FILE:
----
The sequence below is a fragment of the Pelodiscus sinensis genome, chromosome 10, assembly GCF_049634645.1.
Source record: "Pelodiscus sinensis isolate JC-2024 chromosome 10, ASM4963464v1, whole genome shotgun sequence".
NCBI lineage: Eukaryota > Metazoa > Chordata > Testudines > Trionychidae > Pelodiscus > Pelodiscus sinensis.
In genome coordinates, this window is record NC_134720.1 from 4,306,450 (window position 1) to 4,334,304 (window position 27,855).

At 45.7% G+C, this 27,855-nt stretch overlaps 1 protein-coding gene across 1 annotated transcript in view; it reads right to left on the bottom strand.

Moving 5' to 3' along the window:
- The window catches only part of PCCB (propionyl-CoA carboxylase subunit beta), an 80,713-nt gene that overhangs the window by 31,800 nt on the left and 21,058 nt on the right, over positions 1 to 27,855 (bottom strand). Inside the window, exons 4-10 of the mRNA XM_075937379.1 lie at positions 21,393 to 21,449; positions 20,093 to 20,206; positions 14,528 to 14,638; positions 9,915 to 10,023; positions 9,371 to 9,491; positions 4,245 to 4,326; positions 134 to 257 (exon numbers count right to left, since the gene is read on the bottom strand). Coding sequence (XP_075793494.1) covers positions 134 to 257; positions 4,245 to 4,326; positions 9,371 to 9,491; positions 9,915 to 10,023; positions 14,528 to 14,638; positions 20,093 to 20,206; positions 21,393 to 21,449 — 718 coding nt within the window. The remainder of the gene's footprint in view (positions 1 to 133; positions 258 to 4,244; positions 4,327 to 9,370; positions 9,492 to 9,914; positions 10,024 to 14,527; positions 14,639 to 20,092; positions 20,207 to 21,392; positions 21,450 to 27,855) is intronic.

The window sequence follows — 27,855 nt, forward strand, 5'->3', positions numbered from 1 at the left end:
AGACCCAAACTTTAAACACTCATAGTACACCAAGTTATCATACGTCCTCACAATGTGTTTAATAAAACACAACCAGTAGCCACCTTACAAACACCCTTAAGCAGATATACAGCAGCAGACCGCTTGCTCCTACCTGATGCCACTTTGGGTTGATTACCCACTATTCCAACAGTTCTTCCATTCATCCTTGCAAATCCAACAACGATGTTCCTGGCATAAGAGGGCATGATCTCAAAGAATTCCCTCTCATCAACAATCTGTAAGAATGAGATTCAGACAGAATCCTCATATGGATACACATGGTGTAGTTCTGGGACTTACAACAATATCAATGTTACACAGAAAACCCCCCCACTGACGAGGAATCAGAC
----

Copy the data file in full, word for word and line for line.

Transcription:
The sequence below is a fragment of the Pelodiscus sinensis genome, chromosome 10, assembly GCF_049634645.1.
Source record: "Pelodiscus sinensis isolate JC-2024 chromosome 10, ASM4963464v1, whole genome shotgun sequence".
NCBI lineage: Eukaryota > Metazoa > Chordata > Testudines > Trionychidae > Pelodiscus > Pelodiscus sinensis.
In genome coordinates, this window is record NC_134720.1 from 4,306,450 (window position 1) to 4,334,304 (window position 27,855).

At 45.7% G+C, this 27,855-nt stretch overlaps 1 protein-coding gene across 1 annotated transcript in view; it reads right to left on the bottom strand.

Moving 5' to 3' along the window:
- The window catches only part of PCCB (propionyl-CoA carboxylase subunit beta), an 80,713-nt gene that overhangs the window by 31,800 nt on the left and 21,058 nt on the right, over positions 1 to 27,855 (bottom strand). Inside the window, exons 4-10 of the mRNA XM_075937379.1 lie at positions 21,393 to 21,449; positions 20,093 to 20,206; positions 14,528 to 14,638; positions 9,915 to 10,023; positions 9,371 to 9,491; positions 4,245 to 4,326; positions 134 to 257 (exon numbers count right to left, since the gene is read on the bottom strand). Coding sequence (XP_075793494.1) covers positions 134 to 257; positions 4,245 to 4,326; positions 9,371 to 9,491; positions 9,915 to 10,023; positions 14,528 to 14,638; positions 20,093 to 20,206; positions 21,393 to 21,449 — 718 coding nt within the window. The remainder of the gene's footprint in view (positions 1 to 133; positions 258 to 4,244; positions 4,327 to 9,370; positions 9,492 to 9,914; positions 10,024 to 14,527; positions 14,639 to 20,092; positions 20,207 to 21,392; positions 21,450 to 27,855) is intronic.

The window sequence follows — 27,855 nt, forward strand, 5'->3', positions numbered from 1 at the left end:
AGACCCAAACTTTAAACACTCATAGTACACCAAGTTATCATACGTCCTCACAATGTGTTTAATAAAACACAACCAGTAGCCACCTTACAAACACCCTTAAGCAGATATACAGCAGCAGACCGCTTGCTCCTACCTGATGCCACTTTGGGTTGATTACCCACTATTCCAACAGTTCTTCCATTCATCCTTGCAAATCCAACAACGATGTTCCTGGCATAAGAGGGCATGATCTCAAAGAATTCCCTCTCATCAACAATCTGTAAGAATGAGATTCAGACAGAATCCTCATATGGATACACATGGTGTAGTTCTGGGACTTACAACAATATCAATGTTACACAGAAAACCCCCCCACTGACGAGGAATCAGAC